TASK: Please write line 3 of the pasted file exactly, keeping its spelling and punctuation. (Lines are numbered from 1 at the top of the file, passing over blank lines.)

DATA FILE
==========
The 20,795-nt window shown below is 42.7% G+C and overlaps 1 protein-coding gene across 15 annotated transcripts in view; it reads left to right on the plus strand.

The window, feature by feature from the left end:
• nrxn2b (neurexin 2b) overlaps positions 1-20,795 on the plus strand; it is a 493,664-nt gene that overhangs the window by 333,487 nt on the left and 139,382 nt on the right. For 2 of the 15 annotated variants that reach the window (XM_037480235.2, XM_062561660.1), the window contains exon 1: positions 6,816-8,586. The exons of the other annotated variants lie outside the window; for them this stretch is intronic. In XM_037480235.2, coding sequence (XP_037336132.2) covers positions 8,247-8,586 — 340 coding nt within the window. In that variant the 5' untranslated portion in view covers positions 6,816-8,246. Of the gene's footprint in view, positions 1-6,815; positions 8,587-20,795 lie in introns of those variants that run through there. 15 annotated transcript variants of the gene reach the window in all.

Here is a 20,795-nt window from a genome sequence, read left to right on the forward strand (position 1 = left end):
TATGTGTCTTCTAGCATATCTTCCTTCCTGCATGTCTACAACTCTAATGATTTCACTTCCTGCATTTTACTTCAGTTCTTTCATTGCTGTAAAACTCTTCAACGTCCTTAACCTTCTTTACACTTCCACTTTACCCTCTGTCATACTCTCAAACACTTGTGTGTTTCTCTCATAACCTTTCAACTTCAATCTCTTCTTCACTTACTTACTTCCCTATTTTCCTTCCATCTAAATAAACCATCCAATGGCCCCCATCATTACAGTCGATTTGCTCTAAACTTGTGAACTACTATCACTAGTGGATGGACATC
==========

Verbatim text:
• nrxn2b (neurexin 2b) overlaps positions 1-20,795 on the plus strand; it is a 493,664-nt gene that overhangs the window by 333,487 nt on the left and 139,382 nt on the right. For 2 of the 15 annotated variants that reach the window (XM_037480235.2, XM_062561660.1), the window contains exon 1: positions 6,816-8,586. The exons of the other annotated variants lie outside the window; for them this stretch is intronic. In XM_037480235.2, coding sequence (XP_037336132.2) covers positions 8,247-8,586 — 340 coding nt within the window. In that variant the 5' untranslated portion in view covers positions 6,816-8,246. Of the gene's footprint in view, positions 1-6,815; positions 8,587-20,795 lie in introns of those variants that run through there. 15 annotated transcript variants of the gene reach the window in all.